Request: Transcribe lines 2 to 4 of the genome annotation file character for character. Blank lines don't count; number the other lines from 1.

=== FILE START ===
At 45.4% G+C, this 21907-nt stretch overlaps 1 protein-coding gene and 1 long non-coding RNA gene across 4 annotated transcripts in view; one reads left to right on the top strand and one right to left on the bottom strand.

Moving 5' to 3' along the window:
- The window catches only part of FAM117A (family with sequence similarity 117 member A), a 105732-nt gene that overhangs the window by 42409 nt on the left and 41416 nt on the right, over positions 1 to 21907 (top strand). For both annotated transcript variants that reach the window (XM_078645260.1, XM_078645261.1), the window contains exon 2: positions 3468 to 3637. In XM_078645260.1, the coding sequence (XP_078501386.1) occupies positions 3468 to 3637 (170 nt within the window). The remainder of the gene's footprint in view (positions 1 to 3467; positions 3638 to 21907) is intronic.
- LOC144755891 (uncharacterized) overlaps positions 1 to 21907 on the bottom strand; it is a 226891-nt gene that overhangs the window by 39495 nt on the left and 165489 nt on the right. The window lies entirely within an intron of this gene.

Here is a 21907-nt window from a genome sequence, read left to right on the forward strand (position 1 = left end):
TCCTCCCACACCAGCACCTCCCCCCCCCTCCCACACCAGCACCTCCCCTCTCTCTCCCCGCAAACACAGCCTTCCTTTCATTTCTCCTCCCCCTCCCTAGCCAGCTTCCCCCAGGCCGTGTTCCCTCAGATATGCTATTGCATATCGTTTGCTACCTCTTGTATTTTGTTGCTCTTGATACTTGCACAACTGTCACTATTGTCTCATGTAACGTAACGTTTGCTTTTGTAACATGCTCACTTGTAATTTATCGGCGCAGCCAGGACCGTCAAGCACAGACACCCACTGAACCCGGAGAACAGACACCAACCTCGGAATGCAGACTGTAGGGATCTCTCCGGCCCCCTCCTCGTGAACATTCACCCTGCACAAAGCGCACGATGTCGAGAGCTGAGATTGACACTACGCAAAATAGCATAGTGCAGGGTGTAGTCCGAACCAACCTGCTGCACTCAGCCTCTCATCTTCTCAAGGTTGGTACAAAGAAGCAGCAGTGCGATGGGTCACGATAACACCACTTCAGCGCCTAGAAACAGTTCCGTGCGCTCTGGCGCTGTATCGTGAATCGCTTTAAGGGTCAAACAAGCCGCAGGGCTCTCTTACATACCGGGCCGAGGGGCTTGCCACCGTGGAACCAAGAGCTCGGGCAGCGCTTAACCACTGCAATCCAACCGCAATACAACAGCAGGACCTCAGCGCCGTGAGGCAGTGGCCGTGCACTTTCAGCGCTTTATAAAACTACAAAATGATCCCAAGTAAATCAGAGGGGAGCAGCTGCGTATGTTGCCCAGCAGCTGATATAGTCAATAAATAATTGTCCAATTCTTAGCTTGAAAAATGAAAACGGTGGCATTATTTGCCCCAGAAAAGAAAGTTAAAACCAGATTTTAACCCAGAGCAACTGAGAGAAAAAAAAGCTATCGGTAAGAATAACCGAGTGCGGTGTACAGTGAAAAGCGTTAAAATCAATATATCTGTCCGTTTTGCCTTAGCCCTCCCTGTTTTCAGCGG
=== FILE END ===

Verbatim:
Moving 5' to 3' along the window:
- The window catches only part of FAM117A (family with sequence similarity 117 member A), a 105732-nt gene that overhangs the window by 42409 nt on the left and 41416 nt on the right, over positions 1 to 21907 (top strand). For both annotated transcript variants that reach the window (XM_078645260.1, XM_078645261.1), the window contains exon 2: positions 3468 to 3637. In XM_078645260.1, the coding sequence (XP_078501386.1) occupies positions 3468 to 3637 (170 nt within the window). The remainder of the gene's footprint in view (positions 1 to 3467; positions 3638 to 21907) is intronic.
- LOC144755891 (uncharacterized) overlaps positions 1 to 21907 on the bottom strand; it is a 226891-nt gene that overhangs the window by 39495 nt on the left and 165489 nt on the right. The window lies entirely within an intron of this gene.